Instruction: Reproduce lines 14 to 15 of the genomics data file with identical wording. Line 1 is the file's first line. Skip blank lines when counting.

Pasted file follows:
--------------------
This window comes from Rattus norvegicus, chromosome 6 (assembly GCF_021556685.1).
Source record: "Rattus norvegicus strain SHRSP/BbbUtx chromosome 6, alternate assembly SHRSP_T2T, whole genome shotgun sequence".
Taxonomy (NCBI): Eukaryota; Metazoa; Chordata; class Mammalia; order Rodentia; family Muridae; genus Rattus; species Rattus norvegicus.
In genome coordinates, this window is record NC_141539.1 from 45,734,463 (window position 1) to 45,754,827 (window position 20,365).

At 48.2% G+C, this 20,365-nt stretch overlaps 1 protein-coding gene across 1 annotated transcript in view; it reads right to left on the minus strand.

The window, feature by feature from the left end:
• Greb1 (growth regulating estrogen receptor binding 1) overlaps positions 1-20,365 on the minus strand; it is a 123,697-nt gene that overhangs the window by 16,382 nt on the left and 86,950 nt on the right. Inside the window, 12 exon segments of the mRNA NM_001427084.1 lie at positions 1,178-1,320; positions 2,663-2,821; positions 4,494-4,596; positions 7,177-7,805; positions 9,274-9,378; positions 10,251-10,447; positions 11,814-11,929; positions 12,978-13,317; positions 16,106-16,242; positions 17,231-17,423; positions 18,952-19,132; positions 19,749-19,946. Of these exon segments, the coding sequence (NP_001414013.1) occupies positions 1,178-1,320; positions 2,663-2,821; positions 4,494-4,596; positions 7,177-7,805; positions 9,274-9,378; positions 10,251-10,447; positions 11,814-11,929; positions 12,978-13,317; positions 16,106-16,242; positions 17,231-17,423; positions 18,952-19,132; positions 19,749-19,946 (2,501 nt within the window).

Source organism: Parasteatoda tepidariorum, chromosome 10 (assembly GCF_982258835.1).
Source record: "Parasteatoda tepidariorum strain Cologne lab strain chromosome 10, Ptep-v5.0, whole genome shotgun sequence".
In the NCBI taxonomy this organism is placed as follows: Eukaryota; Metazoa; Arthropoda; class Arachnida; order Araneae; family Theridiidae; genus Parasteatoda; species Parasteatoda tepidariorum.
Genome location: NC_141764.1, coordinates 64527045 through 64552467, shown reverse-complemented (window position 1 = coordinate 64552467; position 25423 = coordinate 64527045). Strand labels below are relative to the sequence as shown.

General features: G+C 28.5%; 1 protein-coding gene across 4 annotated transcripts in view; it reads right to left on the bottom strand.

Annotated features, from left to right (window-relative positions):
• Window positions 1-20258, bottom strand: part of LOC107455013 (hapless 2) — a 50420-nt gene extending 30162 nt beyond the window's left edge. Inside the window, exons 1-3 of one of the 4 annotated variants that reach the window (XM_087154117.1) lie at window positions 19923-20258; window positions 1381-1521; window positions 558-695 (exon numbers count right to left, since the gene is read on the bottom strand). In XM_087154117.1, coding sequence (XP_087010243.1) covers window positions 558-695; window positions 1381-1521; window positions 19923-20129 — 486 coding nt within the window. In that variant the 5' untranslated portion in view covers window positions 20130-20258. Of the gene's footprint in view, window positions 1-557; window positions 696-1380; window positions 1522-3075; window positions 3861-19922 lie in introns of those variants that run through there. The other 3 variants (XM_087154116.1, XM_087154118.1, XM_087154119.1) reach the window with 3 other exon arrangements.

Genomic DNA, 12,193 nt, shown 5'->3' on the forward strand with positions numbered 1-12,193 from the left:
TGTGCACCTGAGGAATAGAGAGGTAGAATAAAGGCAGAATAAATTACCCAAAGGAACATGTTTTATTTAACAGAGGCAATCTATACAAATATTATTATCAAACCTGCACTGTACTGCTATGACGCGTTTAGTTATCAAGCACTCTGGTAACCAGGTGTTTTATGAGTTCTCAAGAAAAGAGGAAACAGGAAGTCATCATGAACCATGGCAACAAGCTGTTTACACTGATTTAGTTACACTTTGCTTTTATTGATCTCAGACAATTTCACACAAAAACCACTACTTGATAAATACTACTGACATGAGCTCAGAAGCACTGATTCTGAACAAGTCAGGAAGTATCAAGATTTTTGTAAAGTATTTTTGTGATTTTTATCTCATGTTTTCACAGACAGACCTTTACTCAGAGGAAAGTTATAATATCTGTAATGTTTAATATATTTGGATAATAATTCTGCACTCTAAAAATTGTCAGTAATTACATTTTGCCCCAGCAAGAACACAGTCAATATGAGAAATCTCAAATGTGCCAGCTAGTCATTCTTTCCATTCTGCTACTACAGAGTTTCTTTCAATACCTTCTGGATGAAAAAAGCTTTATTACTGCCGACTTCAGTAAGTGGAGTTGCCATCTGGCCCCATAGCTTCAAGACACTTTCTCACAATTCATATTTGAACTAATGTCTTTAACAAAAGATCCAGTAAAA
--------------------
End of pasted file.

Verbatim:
• Window positions 1-20258, bottom strand: part of LOC107455013 (hapless 2) — a 50420-nt gene extending 30162 nt beyond the window's left edge. Inside the window, exons 1-3 of one of the 4 annotated variants that reach the window (XM_087154117.1) lie at window positions 19923-20258; window positions 1381-1521; window positions 558-695 (exon numbers count right to left, since the gene is read on the bottom strand). In XM_087154117.1, coding sequence (XP_087010243.1) covers window positions 558-695; window positions 1381-1521; window positions 19923-20129 — 486 coding nt within the window. In that variant the 5' untranslated portion in view covers window positions 20130-20258. Of the gene's footprint in view, window positions 1-557; window positions 696-1380; window positions 1522-3075; window positions 3861-19922 lie in introns of those variants that run through there. The other 3 variants (XM_087154116.1, XM_087154118.1, XM_087154119.1) reach the window with 3 other exon arrangements.

Genomic DNA, 12,193 nt, shown 5'->3' on the forward strand with positions numbered 1-12,193 from the left: